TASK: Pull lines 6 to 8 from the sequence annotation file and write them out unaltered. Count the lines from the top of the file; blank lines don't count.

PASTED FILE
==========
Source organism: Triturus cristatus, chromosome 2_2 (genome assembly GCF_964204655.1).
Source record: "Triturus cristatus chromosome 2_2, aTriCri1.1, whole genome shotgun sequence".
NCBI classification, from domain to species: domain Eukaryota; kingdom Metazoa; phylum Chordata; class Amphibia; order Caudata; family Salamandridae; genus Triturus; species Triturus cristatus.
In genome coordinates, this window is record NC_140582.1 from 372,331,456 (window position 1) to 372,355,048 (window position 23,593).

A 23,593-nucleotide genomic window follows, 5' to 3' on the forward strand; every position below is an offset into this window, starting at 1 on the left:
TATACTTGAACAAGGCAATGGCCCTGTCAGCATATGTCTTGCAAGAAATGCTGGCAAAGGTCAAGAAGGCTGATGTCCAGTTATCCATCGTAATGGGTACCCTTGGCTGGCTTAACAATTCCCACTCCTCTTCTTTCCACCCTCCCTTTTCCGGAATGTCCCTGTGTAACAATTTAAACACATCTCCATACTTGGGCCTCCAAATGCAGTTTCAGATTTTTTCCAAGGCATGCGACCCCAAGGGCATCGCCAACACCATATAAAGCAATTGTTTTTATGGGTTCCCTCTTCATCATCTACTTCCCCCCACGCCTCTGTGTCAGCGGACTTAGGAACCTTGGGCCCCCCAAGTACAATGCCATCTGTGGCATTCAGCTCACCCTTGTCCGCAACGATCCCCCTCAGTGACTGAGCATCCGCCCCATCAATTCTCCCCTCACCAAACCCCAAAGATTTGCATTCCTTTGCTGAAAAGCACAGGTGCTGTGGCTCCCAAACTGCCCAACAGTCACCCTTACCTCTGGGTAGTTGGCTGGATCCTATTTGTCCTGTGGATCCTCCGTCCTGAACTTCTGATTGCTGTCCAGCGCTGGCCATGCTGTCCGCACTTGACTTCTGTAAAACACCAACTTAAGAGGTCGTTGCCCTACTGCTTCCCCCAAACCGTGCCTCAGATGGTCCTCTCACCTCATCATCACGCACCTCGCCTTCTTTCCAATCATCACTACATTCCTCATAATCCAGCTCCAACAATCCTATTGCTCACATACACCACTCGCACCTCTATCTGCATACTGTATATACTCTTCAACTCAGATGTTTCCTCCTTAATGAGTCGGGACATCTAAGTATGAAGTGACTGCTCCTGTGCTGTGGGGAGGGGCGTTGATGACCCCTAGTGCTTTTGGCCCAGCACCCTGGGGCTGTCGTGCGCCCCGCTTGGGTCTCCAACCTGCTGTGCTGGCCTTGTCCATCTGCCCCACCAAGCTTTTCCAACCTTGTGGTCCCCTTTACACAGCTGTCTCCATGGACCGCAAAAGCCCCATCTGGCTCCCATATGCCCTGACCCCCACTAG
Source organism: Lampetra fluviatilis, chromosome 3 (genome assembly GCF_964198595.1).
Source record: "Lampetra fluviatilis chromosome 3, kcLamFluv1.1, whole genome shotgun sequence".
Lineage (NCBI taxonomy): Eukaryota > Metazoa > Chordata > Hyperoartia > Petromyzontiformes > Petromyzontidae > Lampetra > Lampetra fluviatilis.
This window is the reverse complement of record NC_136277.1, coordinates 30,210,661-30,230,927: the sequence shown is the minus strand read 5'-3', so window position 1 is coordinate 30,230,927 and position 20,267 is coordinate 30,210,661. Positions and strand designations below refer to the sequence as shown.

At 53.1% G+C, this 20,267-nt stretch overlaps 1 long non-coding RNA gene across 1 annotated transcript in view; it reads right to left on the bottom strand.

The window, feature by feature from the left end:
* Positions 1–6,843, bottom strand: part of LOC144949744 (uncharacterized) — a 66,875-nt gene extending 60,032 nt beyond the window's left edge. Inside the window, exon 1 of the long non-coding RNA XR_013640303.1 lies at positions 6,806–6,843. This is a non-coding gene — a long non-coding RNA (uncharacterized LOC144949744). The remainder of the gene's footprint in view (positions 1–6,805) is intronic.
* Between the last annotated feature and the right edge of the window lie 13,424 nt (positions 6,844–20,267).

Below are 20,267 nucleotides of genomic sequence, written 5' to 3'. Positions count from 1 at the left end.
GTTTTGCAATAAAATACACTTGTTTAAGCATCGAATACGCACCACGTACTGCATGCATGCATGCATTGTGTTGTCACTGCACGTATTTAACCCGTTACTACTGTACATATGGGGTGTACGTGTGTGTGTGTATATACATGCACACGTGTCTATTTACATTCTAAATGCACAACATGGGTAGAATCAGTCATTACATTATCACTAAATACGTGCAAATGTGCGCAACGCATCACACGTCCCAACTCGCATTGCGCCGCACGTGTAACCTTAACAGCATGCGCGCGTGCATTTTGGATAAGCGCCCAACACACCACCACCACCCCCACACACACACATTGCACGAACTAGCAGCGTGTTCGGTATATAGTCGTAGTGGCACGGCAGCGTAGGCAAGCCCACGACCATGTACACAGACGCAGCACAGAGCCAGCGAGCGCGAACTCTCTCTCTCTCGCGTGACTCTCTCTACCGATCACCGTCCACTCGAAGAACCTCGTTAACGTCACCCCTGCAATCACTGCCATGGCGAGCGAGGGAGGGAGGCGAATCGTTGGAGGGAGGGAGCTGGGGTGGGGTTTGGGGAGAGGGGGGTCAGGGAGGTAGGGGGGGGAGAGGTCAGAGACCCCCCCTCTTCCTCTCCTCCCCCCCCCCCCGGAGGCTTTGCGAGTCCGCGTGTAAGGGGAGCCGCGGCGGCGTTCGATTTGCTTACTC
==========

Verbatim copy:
TATACTTGAACAAGGCAATGGCCCTGTCAGCATATGTCTTGCAAGAAATGCTGGCAAAGGTCAAGAAGGCTGATGTCCAGTTATCCATCGTAATGGGTACCCTTGGCTGGCTTAACAATTCCCACTCCTCTTCTTTCCACCCTCCCTTTTCCGGAATGTCCCTGTGTAACAATTTAAACACATCTCCATACTTGGGCCTCCAAATGCAGTTTCAGATTTTTTCCAAGGCATGCGACCCCAAGGGCATCGCCAACACCATATAAAGCAATTGTTTTTATGGGTTCCCTCTTCATCATCTACTTCCCCCCACGCCTCTGTGTCAGCGGACTTAGGAACCTTGGGCCCCCCAAGTACAATGCCATCTGTGGCATTCAGCTCACCCTTGTCCGCAACGATCCCCCTCAGTGACTGAGCATCCGCCCCATCAATTCTCCCCTCACCAAACCCCAAAGATTTGCATTCCTTTGCTGAAAAGCACAGGTGCTGTGGCTCCCAAACTGCCCAACAGTCACCCTTACCTCTGGGTAGTTGGCTGGATCCTATTTGTCCTGTGGATCCTCCGTCCTGAACTTCTGATTGCTGTCCAGCGCTGGCCATGCTGTCCGCACTTGACTTCTGTAAAACACCAACTTAAGAGGTCGTTGCCCTACTGCTTCCCCCAAACCGTGCCTCAGATGGTCCTCTCACCTCATCATCACGCACCTCGCCTTCTTTCCAATCATCACTACATTCCTCATAATCCAGCTCCAACAATCCTATTGCTCACATACACCACTCGCACCTCTATCTGCATACTGTATATACTCTTCAACTCAGATGTTTCCTCCTTAATGAGTCGGGACATCTAAGTATGAAGTGACTGCTCCTGTGCTGTGGGGAGGGGCGTTGATGACCCCTAGTGCTTTTGGCCCAGCACCCTGGGGCTGTCGTGCGCCCCGCTTGGGTCTCCAACCTGCTGTGCTGGCCTTGTCCATCTGCCCCACCAAGCTTTTCCAACCTTGTGGTCCCCTTTACACAGCTGTCTCCATGGACCGCAAAAGCCCCATCTGGCTCCCATATGCCCTGACCCCCACTAG
Source organism: Lampetra fluviatilis, chromosome 3 (genome assembly GCF_964198595.1).
Source record: "Lampetra fluviatilis chromosome 3, kcLamFluv1.1, whole genome shotgun sequence".